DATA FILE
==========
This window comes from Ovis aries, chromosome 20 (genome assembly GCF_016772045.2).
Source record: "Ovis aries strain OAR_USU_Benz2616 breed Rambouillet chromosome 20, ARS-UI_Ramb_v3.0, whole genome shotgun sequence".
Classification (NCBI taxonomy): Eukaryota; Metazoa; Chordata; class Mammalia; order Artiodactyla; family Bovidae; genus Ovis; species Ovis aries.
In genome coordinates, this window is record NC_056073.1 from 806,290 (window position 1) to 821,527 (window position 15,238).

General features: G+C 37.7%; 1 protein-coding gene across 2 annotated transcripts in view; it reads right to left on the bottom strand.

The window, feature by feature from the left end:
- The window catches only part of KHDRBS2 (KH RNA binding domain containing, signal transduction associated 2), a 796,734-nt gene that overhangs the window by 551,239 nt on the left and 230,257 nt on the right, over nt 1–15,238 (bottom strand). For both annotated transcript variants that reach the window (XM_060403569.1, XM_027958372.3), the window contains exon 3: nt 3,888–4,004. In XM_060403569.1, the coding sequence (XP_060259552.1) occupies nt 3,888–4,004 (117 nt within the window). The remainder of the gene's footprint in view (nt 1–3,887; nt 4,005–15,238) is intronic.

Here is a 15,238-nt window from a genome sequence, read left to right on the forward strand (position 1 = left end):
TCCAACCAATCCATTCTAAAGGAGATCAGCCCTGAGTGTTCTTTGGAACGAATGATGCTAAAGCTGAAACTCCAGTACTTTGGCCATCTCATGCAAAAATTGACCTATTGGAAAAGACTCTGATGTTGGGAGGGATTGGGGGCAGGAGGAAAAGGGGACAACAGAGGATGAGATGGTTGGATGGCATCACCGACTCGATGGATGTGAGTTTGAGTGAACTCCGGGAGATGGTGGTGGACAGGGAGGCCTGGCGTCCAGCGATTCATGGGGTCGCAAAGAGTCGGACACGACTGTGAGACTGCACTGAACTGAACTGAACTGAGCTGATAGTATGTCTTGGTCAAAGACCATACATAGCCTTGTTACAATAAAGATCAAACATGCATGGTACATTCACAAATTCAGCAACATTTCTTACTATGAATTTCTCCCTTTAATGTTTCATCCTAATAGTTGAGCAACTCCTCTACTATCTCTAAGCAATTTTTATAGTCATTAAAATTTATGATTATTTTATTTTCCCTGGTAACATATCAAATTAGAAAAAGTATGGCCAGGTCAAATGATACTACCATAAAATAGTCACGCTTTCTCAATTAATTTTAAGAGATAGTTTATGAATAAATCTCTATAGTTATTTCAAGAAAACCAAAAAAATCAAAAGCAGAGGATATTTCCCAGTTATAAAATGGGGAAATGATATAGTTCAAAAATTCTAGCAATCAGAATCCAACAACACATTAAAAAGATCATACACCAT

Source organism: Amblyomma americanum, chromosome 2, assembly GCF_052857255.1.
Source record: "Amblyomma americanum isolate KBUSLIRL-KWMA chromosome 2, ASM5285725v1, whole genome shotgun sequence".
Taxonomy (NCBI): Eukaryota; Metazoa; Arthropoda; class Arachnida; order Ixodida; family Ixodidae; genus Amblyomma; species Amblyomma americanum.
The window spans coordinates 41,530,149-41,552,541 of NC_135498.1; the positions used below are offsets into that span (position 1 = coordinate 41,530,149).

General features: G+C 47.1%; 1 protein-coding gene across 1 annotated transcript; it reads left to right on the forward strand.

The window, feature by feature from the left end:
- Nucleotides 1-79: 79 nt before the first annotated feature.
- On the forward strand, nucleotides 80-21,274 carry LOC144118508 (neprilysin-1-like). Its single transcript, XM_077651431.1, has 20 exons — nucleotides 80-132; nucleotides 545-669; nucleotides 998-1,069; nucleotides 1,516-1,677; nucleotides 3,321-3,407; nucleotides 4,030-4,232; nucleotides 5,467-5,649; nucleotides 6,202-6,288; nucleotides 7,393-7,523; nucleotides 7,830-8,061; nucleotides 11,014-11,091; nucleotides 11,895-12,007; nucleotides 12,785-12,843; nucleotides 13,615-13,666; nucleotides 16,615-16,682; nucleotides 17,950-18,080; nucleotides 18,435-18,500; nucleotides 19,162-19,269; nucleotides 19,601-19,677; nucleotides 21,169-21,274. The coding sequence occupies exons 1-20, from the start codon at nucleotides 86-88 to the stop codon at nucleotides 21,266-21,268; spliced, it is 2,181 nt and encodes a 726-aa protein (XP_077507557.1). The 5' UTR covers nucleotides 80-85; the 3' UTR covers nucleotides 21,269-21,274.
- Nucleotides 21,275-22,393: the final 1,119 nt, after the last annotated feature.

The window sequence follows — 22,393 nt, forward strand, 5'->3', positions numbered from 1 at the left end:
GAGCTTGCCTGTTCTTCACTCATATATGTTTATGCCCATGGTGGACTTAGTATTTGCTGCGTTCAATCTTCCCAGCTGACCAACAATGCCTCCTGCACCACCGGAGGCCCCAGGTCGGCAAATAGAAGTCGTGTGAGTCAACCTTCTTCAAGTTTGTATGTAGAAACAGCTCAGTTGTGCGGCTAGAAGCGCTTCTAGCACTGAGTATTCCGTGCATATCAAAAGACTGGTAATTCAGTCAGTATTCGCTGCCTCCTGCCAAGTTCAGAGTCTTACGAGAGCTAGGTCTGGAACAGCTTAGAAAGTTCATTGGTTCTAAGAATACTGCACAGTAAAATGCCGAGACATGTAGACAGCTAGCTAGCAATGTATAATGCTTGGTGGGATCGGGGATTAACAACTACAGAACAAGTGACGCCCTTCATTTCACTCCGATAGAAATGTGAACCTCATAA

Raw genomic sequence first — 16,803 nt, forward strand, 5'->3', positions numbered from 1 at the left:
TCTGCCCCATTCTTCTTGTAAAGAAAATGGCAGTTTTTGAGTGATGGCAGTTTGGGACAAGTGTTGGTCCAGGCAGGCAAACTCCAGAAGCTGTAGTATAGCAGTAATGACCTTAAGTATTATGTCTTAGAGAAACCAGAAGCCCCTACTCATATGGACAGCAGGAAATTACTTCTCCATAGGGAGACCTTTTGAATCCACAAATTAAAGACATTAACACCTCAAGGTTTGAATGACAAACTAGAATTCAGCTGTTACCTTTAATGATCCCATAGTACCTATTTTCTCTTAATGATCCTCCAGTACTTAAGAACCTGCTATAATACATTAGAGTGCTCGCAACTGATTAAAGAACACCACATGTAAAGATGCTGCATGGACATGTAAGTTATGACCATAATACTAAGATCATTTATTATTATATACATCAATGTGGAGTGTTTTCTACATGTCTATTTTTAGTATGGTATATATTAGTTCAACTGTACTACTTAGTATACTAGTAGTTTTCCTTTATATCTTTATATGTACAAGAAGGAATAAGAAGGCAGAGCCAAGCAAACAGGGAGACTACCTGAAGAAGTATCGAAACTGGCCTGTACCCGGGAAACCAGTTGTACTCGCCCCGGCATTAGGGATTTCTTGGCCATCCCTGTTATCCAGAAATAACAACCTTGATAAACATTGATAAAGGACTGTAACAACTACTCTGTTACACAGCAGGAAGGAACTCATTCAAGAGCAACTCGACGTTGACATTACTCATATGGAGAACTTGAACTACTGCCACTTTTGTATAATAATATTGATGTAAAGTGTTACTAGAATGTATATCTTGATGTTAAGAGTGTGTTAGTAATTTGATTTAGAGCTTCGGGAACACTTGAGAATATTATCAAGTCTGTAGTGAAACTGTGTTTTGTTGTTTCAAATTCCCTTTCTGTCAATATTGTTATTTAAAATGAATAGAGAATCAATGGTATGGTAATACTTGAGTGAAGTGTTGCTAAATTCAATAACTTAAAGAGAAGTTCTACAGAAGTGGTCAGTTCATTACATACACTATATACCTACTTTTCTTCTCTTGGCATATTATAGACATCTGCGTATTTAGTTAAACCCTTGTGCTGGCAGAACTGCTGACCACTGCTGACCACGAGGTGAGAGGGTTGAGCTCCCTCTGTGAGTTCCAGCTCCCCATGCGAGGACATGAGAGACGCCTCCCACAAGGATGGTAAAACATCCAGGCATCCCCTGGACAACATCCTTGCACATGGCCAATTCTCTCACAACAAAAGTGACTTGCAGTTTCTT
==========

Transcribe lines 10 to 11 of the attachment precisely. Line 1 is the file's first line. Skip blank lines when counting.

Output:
Source organism: Amblyomma americanum, chromosome 2, assembly GCF_052857255.1.
Source record: "Amblyomma americanum isolate KBUSLIRL-KWMA chromosome 2, ASM5285725v1, whole genome shotgun sequence".